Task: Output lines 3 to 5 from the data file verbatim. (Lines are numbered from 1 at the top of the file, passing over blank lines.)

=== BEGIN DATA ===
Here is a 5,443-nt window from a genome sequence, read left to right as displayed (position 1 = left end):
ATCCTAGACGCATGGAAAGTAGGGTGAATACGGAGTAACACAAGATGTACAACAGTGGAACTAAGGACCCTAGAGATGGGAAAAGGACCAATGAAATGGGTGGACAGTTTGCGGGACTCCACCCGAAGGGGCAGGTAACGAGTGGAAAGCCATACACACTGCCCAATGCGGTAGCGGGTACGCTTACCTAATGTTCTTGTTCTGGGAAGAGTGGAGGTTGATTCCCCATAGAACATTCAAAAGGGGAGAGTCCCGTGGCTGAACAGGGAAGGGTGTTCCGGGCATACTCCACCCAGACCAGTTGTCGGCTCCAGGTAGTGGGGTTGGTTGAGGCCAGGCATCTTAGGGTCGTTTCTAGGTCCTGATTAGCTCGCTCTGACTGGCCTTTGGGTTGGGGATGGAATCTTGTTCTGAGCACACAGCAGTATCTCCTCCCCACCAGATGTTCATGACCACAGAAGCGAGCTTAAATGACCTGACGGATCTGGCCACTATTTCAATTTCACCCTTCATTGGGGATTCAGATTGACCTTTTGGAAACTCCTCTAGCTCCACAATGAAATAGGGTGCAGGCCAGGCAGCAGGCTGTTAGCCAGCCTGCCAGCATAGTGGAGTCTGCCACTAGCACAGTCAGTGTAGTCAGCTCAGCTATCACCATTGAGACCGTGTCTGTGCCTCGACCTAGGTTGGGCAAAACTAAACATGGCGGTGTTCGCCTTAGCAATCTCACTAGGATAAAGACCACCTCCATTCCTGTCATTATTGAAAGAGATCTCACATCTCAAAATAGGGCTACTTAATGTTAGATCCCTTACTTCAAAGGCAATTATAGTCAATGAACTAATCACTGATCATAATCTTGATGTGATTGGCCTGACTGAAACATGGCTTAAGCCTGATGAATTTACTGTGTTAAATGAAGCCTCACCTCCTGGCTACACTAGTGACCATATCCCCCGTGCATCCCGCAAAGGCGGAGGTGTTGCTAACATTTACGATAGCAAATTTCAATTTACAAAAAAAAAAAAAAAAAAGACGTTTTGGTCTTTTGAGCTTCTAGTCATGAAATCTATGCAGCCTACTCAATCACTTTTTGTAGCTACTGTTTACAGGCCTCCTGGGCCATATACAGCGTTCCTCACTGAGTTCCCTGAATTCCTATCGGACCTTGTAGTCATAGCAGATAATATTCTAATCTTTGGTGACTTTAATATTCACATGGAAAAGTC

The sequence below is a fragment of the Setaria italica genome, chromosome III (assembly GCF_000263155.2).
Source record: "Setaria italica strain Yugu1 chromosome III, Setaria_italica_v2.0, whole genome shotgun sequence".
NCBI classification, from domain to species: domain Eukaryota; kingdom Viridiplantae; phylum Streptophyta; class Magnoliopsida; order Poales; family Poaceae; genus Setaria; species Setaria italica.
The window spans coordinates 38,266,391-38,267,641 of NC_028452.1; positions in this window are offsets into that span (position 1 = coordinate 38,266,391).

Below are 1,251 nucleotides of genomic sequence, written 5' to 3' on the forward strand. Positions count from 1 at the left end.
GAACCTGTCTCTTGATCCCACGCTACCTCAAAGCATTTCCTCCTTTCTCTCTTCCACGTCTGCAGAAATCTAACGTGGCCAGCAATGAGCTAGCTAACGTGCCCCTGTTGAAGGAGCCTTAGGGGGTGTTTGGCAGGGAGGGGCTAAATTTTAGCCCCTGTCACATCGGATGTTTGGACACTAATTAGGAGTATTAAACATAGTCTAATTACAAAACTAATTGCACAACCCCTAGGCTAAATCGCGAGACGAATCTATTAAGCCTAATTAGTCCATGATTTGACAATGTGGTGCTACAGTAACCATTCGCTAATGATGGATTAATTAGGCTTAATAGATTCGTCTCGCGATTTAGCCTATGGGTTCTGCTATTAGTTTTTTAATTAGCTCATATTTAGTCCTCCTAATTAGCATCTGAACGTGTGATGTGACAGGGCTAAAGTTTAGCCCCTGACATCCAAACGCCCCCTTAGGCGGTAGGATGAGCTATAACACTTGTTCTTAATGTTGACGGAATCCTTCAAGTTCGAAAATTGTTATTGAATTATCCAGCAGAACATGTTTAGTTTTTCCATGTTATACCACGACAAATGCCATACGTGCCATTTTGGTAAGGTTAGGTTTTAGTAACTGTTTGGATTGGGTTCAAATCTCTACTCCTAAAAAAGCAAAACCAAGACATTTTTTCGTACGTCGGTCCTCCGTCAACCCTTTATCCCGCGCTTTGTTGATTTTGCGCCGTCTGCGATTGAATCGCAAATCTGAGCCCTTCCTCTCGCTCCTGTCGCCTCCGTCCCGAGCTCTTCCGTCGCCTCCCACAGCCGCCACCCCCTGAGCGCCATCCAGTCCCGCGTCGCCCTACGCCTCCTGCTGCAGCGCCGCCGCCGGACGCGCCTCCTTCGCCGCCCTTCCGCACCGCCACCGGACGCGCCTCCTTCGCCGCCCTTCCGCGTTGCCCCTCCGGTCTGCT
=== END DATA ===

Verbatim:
The sequence below is a fragment of the Setaria italica genome, chromosome III (assembly GCF_000263155.2).
Source record: "Setaria italica strain Yugu1 chromosome III, Setaria_italica_v2.0, whole genome shotgun sequence".
NCBI classification, from domain to species: domain Eukaryota; kingdom Viridiplantae; phylum Streptophyta; class Magnoliopsida; order Poales; family Poaceae; genus Setaria; species Setaria italica.